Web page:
It’s been a year or so since I’ve posted here, but I thought I’d let visitors know that I’ve added a new, very small feature. You might have already noticed it in the left column, but it’s just a place to show the names of recently deceased performers who have been featured on the Geezer Music Club. (And of course, if you click on the name of each it will take you to the post.)
I’ve looked back over the past couple of months and have found three to start with, and even though I’m still not back in regular blogging mode (sorry) I will try to keep an eye open for any more that occur. I’d also be happy to hear ideas from the many, many folks who still stop by the GMC from time to time.
Although I stopped adding regular posts to the GMC quite a while ago, I thought I’d pass along some new info about comments, for the many visitors who still stop by from time to time.
I know how much some folks enjoy adding comments to their favorite posts and that function has been off for quite a while, but it should now be working again. Most of the previous comments that have been held up have now been released (although some might have been lost). New comments should work okay but will be moderated, so they won’t appear right away but rather on a delayed basis.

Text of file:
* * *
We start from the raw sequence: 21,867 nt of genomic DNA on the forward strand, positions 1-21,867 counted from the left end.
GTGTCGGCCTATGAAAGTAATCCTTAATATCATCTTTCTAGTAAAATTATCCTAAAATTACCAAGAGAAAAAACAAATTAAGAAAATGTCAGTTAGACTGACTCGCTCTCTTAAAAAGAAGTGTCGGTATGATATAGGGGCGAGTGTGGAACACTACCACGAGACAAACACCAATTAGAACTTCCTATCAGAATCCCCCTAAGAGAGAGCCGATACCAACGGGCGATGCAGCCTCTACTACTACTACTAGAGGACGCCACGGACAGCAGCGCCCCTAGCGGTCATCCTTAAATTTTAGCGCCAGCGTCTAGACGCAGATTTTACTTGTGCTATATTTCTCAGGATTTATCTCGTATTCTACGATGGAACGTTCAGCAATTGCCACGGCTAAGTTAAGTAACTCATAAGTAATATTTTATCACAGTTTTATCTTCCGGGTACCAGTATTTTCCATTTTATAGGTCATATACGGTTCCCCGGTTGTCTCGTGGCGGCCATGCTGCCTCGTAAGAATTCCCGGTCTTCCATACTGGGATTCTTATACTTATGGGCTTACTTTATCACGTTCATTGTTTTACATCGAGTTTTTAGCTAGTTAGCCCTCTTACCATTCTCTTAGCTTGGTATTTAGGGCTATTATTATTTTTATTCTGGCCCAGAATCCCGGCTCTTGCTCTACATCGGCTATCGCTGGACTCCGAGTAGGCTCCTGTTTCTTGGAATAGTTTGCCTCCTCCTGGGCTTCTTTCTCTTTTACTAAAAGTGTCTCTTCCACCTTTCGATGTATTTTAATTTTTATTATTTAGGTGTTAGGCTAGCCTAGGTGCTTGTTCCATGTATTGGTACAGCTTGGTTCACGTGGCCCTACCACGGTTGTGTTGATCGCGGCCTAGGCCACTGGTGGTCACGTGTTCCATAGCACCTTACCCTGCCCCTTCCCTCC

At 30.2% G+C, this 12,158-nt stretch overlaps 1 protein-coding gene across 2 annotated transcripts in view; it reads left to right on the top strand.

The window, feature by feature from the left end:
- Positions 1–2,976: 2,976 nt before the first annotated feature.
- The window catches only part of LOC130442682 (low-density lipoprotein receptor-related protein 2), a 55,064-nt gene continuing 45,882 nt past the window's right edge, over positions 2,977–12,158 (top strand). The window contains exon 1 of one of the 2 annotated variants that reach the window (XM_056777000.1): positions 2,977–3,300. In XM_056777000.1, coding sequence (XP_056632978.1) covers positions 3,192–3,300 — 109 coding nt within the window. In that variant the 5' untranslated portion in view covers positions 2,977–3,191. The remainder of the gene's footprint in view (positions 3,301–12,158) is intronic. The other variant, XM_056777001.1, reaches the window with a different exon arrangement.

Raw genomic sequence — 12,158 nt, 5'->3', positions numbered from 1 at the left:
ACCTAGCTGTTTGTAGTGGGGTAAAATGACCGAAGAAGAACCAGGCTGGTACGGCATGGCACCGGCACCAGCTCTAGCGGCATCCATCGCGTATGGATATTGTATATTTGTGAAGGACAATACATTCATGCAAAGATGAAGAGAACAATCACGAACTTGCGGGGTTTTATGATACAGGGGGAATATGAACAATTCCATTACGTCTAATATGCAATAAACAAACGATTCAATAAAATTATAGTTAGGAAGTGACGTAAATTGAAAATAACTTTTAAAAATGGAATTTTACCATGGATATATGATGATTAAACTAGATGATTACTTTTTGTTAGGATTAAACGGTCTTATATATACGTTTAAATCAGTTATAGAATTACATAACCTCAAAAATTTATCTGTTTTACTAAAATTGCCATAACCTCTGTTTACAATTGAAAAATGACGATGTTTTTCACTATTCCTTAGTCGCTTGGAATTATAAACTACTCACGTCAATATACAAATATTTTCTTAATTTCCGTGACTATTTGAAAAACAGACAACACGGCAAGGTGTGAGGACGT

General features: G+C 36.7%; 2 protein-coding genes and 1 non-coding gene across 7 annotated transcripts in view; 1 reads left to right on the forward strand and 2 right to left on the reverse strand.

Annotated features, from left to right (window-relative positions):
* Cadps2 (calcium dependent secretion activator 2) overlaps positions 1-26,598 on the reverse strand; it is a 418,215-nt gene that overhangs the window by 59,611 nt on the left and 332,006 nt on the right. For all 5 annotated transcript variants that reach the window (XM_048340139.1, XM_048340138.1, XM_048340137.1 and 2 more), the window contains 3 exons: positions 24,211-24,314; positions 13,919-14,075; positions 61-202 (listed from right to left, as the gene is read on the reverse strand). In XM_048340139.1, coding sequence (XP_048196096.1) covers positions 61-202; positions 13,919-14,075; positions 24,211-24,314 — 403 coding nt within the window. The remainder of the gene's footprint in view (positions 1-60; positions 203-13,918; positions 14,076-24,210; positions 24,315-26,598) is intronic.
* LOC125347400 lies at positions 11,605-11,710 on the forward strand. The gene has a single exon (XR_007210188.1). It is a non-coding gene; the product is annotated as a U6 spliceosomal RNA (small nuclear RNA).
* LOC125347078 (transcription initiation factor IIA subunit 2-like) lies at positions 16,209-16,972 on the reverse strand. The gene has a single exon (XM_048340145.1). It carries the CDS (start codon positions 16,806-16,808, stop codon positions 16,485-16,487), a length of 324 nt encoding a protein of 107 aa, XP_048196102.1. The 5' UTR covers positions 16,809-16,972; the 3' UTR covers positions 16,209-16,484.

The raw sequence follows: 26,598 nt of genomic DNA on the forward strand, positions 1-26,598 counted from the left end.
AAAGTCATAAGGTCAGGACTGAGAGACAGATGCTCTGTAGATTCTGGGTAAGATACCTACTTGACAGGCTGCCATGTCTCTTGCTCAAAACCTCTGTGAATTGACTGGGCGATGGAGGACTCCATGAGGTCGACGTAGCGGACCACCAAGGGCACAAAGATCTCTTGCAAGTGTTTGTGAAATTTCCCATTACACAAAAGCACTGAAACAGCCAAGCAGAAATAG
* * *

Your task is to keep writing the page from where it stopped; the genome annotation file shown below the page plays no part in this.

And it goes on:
Surprise! I’m stopping by for a visit because I have something to announce — my new e-book! Now you can see what I’ve been doing with myself since I stopped actively blogging a while back. It’s a project I’ve actually been working on for a long time, but I’ve now had the time to finish it and offer it to anyone who might find it interesting.
A couple of things. First, I’m not pretending to be an award-winning writer or anything. After all, any boob can publish an e-book (as I’m now proving). And second, I’ve never tried to sell anything here and I’m not pushing now. (The ads you might have occasionally noticed below the posts are not from me.) It’s priced at the minimum they would allow — 99 cents — and I only get a fraction of that, but if you’d like to buy it, great. If not, no problem.
It is, of course, derived from the 1500 posts that I’ve written over the past nine years, but it’s been edited and distilled down to mostly the nostalgia side of things, rather than the musical. More to the point, it’s filled with my personal memories of a specific time and place — middle America during the latter half of the twentieth century.
You can go to the Amazon listing by clicking on the book cover or HERE. (You can also get a free sample there.)
I’ve given this a lot of thought for some time now, and I’ve finally come to a decision. After nine years and 1500 posts, I’m ready to step back from all this for a while. I can’t say I won’t resurface at some point in the future, but for right now I’m going to call a halt. I’ve always promised that I wouldn’t leave you hanging by just stopping one day without letting you know first, so this is me doing that.
Maintaining a blog hovers somewhere between an enjoyable activity and a chore, and lately the needle keeps pointing closer and closer to the ‘chore’ side of the gauge. And after all, who willingly hangs on to a chore if they don’t have to?